Archive for October, 2010

PostHeaderIcon Slot Cars

legendary navigator Stan Honey’s term for the way Transpac competitors follow the 1,020 millibar isobars as they skirt the North Pacific High on their way to Hawaii.

PostHeaderIcon North Atlantic High

a large subtropical semi-permanent center of high atmospheric pressure located over the Atlantic Ocean at the Horse latitudes (i.e., sub-tropic latitudes between 30 and 35 degrees both North and South). When this weather system is located in the Western Atlantic it is referred to as the Bermuda High. When it is located in the Eastern Atlantic it is referred to as the Azores High.

PostHeaderIcon Rage

The word for today is Rage – when offshore swell is funneled through a narrow passage or encounters shallow water, causing violent breaking waves—usually in otherwise calm weather. Also known as sea rage. See also: pooped.

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PostHeaderIcon Loose Luffed

The second post for today is loose luffed — a sail that is attached at its head and tack, but that has its luff free flying and unsupported by a spar or stay. On some sails, such as a staysail, a wire or Spectra line in the luff allows it to be tensioned enough to resist sagging to leeward in strong winds. See also: spinnaker and staysail.

PostHeaderIcon Loose Footed

Today’s first post has to do with sails and it is loose footed — a sail that is extended along a boom and is attached at its tack and clew, but whose foot (i.e., bottom edge) is not attached. The opposite of club footed. See also: retainer line, shelf and Velcro clew strap.

PostHeaderIcon Magic Wheel

Magic wheel – a purchase system that utilizes a large diameter outer drum coupled to a small diameter inner hub. A trim control line is spooled to the drum. The primary load’s control line is spooled around the hub. Pulling in on the trim line drives the hub at a high power ratio, such as 40:1, 80:1 or greater, depending on the drum’s diameter. Typically used on backstays, but can also be found on other control lines.

PostHeaderIcon Velocity Lift

a sudden increase in wind speed (i.e., a puff) that temporarily shifts the apparent winds away from the bow. It is the change in vector between boat speed and true wind speed, not a change in true wind direction that moves the apparent wind aft. As boat speed builds, apparent wind moves forward again. Compare to: velocity header.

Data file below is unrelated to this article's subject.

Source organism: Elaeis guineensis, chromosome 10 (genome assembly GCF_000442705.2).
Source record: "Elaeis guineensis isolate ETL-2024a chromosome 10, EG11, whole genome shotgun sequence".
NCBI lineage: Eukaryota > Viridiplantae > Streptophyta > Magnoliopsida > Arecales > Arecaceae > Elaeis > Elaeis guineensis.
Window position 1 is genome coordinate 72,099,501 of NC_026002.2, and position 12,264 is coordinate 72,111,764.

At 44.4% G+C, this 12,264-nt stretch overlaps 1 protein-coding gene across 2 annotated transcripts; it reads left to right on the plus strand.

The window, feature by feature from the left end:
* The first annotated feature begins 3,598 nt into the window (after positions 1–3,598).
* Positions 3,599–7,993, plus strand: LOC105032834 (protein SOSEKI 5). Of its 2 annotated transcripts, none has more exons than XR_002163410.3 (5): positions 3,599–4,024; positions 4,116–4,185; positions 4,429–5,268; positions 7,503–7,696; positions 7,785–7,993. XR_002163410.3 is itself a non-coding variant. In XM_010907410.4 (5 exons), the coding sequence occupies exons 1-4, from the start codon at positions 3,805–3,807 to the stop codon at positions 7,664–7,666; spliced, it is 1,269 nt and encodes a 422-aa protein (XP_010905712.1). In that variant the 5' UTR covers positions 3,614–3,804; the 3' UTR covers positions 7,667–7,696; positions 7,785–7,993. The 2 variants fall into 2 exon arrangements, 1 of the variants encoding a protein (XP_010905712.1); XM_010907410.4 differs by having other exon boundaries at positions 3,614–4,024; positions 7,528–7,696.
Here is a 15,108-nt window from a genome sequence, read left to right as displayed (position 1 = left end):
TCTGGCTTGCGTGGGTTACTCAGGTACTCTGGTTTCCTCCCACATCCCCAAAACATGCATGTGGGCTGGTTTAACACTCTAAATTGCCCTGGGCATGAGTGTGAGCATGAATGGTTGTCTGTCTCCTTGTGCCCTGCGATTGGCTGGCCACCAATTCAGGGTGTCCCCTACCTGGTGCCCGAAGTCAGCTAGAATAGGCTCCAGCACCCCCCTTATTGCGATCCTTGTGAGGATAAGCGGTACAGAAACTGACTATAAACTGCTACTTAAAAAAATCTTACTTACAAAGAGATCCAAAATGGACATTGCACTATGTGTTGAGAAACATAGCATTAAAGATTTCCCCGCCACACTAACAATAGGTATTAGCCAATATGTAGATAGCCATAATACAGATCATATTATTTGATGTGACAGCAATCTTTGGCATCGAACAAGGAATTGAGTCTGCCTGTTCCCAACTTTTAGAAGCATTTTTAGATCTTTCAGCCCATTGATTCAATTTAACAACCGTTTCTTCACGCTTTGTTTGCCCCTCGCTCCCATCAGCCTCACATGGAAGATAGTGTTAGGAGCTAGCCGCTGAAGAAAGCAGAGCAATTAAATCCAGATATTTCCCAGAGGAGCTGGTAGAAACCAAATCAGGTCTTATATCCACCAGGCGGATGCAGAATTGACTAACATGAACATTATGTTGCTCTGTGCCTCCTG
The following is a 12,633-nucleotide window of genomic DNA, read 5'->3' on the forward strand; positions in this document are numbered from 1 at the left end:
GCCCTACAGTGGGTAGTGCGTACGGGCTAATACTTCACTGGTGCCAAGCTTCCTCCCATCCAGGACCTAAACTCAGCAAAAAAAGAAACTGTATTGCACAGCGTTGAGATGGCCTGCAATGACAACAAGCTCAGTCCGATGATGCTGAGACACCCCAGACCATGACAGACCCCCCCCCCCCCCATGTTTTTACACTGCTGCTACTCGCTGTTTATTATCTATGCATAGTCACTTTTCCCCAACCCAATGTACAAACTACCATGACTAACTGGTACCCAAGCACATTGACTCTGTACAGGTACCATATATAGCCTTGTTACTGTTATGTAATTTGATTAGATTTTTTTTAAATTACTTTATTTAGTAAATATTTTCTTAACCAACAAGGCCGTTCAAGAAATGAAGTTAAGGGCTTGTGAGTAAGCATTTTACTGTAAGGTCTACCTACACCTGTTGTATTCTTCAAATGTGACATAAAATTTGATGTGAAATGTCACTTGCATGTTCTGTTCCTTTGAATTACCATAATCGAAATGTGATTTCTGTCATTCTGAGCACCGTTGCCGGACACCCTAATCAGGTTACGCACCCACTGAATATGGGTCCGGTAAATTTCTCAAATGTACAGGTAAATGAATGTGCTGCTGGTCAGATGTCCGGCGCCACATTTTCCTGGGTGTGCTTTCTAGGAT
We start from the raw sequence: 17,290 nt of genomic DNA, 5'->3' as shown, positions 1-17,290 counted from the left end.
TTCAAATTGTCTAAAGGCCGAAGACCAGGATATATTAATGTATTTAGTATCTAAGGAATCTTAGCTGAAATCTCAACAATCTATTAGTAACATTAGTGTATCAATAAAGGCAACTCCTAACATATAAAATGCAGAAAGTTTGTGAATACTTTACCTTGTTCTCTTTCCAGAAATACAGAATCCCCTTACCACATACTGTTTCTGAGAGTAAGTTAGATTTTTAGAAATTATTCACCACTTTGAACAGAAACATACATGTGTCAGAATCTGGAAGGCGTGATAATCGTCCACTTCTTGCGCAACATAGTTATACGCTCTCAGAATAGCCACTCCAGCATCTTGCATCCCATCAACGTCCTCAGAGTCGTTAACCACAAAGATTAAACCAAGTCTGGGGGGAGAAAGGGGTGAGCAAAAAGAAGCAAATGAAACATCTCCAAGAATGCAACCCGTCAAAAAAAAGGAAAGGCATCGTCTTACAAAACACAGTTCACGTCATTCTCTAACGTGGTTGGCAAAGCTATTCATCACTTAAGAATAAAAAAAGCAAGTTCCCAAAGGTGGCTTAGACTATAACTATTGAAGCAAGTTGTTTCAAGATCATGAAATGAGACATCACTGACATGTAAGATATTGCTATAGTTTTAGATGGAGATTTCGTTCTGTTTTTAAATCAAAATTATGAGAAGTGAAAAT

PostHeaderIcon Velocity Header

a sudden drop in wind speed (i.e., a lull) that temporarily shifts the apparent wind more towards the bow. It is the change in vector between boat speed and true wind speed, not a change in true wind direction that moves the apparent wind forward. As boat speed bleeds off, apparent wind moves aft again. A fast bear away also creates a velocity header. Compare to: velocity lift.

PostHeaderIcon Leech Return

Leech return – that portion of a sail’s trailing edge that turns in towards the boat’s centerline; a cupped leech. Return induces drag, and on a headsail, it also causes the exiting airflow to slow down and backwind the main. A small amount of leech return is helpful in light air; the jib will develop just enough power to provide feel to the helm without hurting your pointing ability. Also known as leech hook. Compare to: knuckle.

PostHeaderIcon Warm Eddie

Warm eddie – a whirlpool of water that has broken off from the main body of the Gulf Stream and that is warmer than the surrounding water. Warm eddies circulate in a clockwise direction and can be up to 180 miles (300 km) in diameter. Warm eddies form off a northward bending lobe (meander) and are found north of the Gulf Stream. Also known as a warm core eddie or warm core ring. Compare to cold eddie.

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